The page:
“If it’s books, it’s not hoarding”
I saw that on a T-shirt so it must be true. But it’s not easy to put limits on the number of books to have in the house, though limits there must be. I have a semi-ridiculous number of books that I think I will somehow have time enough to read in this life, but they stay quietly out of sight in various nooks and corners. But once a book has been read…to keep or not to keep? That is the question.
I’m not a book collector. My husband is. He has specific limited topics of interest and rarely retains any title that doesn’t enrich the extensive collections he has built. I used to say that I just accumulated books, but that’s a little harsh and not completely true. Now I might call myself a book keeper. I keep books, not too many, mostly fiction, ones that have particular meaning for me.
It’s not possible or rational to keep every book that I’ve enjoyed or admired. I do make good use of my public library and feel confident that many titles that I might have an urge to reread are readily available. I love Dickens but have no space for his collected works; I keep Bleak House and a charmingly illustrated The Pickwick Papers and let the rest hover out of reach but available. I give disproportionate space to works by lesser known authors or more obscure titles that would be difficult to recover if the whim should prompt it. It took me years to find a copy of The Greatest Slump Of All Time by David Carkeet and I’m not about to let go of it.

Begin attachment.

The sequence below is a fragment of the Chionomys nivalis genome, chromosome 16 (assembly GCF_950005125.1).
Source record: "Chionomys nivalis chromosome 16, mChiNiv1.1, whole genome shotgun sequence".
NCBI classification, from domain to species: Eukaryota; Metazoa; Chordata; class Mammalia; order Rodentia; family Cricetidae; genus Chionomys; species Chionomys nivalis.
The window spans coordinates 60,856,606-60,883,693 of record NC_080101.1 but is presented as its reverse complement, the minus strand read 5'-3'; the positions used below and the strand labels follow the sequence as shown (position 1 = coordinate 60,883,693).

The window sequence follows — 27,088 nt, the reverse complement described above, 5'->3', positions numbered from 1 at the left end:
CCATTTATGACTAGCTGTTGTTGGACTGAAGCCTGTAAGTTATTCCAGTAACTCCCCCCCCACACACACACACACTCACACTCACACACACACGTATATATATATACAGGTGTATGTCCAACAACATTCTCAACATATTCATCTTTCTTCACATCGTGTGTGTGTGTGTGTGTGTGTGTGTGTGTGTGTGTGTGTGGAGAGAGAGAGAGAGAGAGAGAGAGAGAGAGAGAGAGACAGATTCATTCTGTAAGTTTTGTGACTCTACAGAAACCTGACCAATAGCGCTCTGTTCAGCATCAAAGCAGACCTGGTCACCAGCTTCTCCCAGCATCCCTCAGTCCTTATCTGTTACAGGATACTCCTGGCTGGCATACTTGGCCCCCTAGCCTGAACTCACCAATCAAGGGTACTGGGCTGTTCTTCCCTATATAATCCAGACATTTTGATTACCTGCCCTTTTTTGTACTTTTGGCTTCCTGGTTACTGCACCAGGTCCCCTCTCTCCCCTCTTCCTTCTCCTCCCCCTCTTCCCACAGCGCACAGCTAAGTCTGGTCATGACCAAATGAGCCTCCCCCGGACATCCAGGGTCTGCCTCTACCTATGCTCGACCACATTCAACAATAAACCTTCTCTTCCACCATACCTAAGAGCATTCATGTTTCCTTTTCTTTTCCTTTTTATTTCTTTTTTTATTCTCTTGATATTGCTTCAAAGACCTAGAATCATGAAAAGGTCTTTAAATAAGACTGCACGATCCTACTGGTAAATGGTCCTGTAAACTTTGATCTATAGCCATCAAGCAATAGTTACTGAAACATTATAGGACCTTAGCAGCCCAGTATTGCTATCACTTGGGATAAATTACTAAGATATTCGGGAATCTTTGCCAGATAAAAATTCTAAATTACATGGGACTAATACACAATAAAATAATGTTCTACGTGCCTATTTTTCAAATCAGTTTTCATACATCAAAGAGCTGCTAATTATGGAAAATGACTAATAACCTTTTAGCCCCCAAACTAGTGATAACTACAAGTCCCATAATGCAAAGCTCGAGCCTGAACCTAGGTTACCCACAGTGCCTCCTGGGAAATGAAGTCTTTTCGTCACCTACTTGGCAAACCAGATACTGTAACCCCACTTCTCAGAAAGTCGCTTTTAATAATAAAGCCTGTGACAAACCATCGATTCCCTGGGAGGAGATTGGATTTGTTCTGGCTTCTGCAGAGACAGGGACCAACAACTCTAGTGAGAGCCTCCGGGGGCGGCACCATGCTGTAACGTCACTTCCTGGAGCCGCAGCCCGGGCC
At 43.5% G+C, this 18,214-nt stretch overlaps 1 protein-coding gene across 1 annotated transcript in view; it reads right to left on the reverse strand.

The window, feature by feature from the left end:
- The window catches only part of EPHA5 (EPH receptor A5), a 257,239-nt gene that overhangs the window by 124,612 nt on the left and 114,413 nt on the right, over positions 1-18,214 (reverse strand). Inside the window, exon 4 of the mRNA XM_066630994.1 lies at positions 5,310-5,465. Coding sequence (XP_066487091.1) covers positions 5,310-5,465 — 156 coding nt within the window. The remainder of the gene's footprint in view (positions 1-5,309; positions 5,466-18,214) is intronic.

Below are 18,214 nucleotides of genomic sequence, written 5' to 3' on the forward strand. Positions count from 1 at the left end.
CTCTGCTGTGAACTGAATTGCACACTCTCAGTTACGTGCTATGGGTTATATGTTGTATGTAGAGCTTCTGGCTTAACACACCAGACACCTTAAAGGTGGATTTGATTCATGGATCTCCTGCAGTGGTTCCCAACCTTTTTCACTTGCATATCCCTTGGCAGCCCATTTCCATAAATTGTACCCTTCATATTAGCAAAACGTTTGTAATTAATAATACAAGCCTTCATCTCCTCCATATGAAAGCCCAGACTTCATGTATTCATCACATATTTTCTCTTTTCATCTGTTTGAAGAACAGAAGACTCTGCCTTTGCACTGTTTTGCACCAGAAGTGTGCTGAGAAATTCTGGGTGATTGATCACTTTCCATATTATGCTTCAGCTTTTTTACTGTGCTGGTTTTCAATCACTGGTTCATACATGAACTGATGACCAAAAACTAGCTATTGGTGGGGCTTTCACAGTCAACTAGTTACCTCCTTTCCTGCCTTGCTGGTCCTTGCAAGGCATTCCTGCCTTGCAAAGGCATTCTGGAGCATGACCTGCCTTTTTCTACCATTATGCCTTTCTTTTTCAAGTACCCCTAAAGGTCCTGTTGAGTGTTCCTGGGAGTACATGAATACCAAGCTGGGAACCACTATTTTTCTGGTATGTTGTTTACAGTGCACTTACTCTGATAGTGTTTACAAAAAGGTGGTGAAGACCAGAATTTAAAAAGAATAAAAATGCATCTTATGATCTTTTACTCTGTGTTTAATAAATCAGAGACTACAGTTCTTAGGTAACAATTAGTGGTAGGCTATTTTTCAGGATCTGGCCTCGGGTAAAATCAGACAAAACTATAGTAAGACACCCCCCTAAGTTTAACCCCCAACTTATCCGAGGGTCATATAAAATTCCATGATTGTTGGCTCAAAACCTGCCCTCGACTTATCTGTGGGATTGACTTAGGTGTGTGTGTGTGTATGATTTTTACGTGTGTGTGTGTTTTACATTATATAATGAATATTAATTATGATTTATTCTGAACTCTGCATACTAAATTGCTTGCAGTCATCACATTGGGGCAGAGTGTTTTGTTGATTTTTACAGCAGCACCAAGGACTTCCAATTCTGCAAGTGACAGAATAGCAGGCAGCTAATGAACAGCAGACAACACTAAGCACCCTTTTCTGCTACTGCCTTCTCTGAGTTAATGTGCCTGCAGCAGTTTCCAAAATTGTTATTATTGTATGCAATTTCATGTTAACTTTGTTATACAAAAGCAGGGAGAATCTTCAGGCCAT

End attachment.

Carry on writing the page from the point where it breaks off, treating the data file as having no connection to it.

There are some books that are special for other reasons. I could readily find a copy of Moby Dick when I want to read it again but I love the Modern Library edition illustrated by Rockwell Kent. Again, not about to let go of it. I have a few comfort books, ones to read when I need a lift or a laugh, and a few with sentimental associations. The copy of Austen’s Emma is nice enough but unremarkable. But I treasure it as the gift from my future husband when we were on our first date. He took me to a used bookstore – some things are just meant to be!
So, those are reasons to keep a book, but we still have to deal with the question of limits. Years ago I decided to dedicate one bookcase to these special-to-me books, six shelves and no more. There’s some movement on and off, new discoveries sometimes nudge an older one from its place. Sometimes I have double-shelved a little or laid a book across the tops of others, honoring the letter of the law if not the spirit. But it’s worked well for me. It makes me happy to have special favorites where I can see them every day.
Now I feel the urge to revisit these books, for pleasure and for curiosity. Some I’ve only ever read once and I’d like to know if I will respond in the same way. Others I would just like to spend time with again, like The Lord Of The Rings. It was hard to justify rereading a book when my reading time was more limited. Retirement has given me this great opportunity to read more, like I haven’t since those golden childhood summer vacations.
The “Bookcase Project” is my plan to read my way through this assortment of books, with no timetable, in no particular order. It will be fun and interesting to see which ones maintain a place on the shelf.